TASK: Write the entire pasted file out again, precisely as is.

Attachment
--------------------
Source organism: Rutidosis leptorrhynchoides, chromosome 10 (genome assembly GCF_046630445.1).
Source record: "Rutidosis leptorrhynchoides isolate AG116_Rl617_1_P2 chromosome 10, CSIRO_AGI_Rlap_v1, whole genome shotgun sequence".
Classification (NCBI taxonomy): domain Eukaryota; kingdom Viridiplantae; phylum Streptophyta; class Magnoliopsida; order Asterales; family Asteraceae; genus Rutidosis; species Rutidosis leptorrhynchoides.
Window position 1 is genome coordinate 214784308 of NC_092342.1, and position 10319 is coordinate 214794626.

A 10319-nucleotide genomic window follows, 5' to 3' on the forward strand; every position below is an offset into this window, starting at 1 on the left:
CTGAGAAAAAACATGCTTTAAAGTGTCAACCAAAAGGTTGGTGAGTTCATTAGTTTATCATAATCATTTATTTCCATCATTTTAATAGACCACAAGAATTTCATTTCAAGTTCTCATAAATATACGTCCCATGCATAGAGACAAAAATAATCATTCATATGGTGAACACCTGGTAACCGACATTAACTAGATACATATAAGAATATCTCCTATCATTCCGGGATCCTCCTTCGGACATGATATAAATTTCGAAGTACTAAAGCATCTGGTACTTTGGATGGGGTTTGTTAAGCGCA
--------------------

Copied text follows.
Source organism: Rutidosis leptorrhynchoides, chromosome 10 (genome assembly GCF_046630445.1).
Source record: "Rutidosis leptorrhynchoides isolate AG116_Rl617_1_P2 chromosome 10, CSIRO_AGI_Rlap_v1, whole genome shotgun sequence".
Classification (NCBI taxonomy): domain Eukaryota; kingdom Viridiplantae; phylum Streptophyta; class Magnoliopsida; order Asterales; family Asteraceae; genus Rutidosis; species Rutidosis leptorrhynchoides.
Window position 1 is genome coordinate 214784308 of NC_092342.1, and position 10319 is coordinate 214794626.

A 10319-nucleotide genomic window follows, 5' to 3' on the forward strand; every position below is an offset into this window, starting at 1 on the left:
CTGAGAAAAAACATGCTTTAAAGTGTCAACCAAAAGGTTGGTGAGTTCATTAGTTTATCATAATCATTTATTTCCATCATTTTAATAGACCACAAGAATTTCATTTCAAGTTCTCATAAATATACGTCCCATGCATAGAGACAAAAATAATCATTCATATGGTGAACACCTGGTAACCGACATTAACTAGATACATATAAGAATATCTCCTATCATTCCGGGATCCTCCTTCGGACATGATATAAATTTCGAAGTACTAAAGCATCTGGTACTTTGGATGGGGTTTGTTAAGCGCA